This is one of the first albums to use synthesizers so heavily, and Townshend was very clever in their use. They aren't just there to give a 'touch' to the band's overall sound. No, the synths are used as an independent unit, and they are responsible for some absolutely unforgettable sounds here.
The best example is of course the opening "Baba O'Riley", that kicks off the album with an awesome shiver-inducing synth loop. And the song as a whole is an indisputable classic - the deadly simple riff bangs on your head, the vocal lines, the song development, and the great fiddle-driven finale are moments that have to be heard to be believed.
Likewise, album closer "Won't Get Fooled Again" features synth loops, but this time the song is a fast, 8-minute guitar-laden rocker, and I wouldn't omit a single second of it. It sounds anthemic at parts, downright rocking at others, and jaw-droppingly awesome at others, like when Daltrey screams the immortal yeeeaah!
at the end.
Beyond that, choosing favourite songs comes down to personal taste. I like all the songs - some more, some less - there ain't any song I'd consider below-average. The lightweight, silly fun of "Going Mobile" annoys some people, but not me. And there are details in the songs that turn some people off too - not the songs themselves - the anthemic nature of "Song Is Over" for example gets on some people's nerves - me, I'm impressed by its beautiful verses, and the cool crescendos.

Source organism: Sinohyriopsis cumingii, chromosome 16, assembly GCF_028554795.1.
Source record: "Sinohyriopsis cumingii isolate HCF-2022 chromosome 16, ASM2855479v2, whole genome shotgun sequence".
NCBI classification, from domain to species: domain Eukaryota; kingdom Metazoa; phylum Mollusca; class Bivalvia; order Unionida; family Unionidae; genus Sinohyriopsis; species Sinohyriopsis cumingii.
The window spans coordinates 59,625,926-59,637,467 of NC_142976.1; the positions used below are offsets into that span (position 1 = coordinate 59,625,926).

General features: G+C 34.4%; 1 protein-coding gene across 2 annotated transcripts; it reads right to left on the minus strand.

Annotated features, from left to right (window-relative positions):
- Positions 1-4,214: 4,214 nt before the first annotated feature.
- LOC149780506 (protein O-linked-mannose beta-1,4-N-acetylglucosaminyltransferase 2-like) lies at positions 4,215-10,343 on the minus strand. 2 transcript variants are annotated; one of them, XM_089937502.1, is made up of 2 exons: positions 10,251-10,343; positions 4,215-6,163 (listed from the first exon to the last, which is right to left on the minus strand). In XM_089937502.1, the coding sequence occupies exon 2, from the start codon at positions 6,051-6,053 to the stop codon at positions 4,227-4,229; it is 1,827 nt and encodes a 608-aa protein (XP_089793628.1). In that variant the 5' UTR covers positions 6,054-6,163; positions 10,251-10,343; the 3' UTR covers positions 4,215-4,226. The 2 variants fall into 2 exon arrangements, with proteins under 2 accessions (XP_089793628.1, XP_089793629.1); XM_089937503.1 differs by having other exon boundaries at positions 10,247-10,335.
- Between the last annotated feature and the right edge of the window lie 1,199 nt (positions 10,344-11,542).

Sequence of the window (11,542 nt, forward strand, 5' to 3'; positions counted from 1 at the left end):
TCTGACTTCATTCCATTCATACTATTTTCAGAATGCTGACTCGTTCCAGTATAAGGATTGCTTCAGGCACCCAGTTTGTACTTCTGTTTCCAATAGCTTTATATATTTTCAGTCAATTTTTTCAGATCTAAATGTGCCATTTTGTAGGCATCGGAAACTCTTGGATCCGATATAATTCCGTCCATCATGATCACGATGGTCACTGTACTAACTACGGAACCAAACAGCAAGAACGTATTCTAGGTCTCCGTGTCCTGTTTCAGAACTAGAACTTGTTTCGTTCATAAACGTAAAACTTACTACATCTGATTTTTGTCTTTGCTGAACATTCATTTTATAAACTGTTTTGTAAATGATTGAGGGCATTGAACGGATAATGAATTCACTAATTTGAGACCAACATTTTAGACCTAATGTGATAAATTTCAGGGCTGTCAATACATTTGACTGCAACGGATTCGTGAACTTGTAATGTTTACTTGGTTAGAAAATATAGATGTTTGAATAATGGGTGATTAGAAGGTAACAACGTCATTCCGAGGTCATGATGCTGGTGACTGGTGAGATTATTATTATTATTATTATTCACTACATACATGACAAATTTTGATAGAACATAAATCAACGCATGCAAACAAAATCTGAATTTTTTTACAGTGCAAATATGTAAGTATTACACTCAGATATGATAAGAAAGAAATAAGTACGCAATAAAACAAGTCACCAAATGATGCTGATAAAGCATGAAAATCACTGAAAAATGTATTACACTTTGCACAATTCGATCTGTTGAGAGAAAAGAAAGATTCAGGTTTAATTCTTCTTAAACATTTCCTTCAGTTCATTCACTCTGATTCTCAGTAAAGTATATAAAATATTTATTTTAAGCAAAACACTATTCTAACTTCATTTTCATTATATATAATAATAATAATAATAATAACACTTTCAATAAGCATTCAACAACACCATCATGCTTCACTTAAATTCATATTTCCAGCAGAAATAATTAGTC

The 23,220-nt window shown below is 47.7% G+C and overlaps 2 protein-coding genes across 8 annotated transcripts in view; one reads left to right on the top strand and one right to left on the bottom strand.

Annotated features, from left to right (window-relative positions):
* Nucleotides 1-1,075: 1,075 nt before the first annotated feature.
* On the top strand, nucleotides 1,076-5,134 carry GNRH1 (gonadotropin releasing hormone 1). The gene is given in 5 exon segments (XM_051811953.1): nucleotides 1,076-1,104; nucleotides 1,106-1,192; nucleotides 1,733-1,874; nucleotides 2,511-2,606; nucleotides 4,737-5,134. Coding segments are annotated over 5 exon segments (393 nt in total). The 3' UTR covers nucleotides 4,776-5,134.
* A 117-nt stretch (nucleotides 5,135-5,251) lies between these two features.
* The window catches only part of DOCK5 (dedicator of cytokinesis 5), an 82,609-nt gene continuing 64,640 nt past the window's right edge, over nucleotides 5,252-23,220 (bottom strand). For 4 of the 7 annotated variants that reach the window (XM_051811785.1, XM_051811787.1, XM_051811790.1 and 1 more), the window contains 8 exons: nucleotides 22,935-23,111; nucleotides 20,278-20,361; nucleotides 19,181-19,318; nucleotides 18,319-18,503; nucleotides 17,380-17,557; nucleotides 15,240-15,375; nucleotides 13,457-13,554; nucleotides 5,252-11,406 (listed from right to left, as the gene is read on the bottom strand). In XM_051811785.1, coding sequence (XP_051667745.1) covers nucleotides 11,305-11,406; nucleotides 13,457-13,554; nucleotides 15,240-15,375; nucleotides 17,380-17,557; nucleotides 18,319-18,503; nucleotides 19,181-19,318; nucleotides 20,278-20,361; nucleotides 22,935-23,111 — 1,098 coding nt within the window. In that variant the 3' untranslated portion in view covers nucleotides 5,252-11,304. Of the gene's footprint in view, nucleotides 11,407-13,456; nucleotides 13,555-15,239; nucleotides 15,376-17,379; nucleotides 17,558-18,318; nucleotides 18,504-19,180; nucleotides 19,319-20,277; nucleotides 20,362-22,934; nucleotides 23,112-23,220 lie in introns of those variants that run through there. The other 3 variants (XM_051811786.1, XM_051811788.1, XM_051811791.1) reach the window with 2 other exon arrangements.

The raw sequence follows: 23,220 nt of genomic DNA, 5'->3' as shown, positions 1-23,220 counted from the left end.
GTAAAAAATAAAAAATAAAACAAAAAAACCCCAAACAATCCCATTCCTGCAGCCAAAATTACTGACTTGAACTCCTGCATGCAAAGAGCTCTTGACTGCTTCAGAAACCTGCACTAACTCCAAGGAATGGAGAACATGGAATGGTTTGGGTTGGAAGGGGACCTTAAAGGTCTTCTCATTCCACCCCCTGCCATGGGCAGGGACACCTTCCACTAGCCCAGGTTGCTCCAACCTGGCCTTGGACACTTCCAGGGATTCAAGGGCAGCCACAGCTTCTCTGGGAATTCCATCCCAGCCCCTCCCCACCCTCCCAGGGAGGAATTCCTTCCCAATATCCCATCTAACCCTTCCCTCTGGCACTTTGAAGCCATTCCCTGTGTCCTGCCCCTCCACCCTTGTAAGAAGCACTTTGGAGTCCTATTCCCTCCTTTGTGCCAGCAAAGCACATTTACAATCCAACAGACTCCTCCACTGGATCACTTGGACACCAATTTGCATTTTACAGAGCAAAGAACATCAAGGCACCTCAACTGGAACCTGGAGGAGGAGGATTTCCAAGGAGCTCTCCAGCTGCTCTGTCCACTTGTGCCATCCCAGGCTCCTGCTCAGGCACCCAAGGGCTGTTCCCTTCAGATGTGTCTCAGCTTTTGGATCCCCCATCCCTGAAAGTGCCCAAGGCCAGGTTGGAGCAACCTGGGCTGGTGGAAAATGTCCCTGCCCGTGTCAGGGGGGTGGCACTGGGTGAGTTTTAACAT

Some people think "Getting In Tune" goes absolutely nowhere - that's true, but I enjoy it nonetheless. Many people complain that "Love Ain't for Keeping" is way too short., whereas I actually like it the way it is, as a tasteful and cute musical link. If it went on for longer, it would ramble on too much. Heck, how many Beatles songs don't even run for two minutes, yet people don't complain they're too short.
But then, there are two songs on here that most people tend to agree over ... "Bargain" is a truly gorgeous rocker, with awesome vocals by Daltrey, along with cool drum rolls and crescendos. And "Behind Blue Eyes" is a wonderful scary ballad with a great rocking interlude. But it's the acoustic guitars and harmonies that do the trick for me.
So yeah, this is a record worth checking out.
Posted: Monday 15th Apr 2019 9:11 AM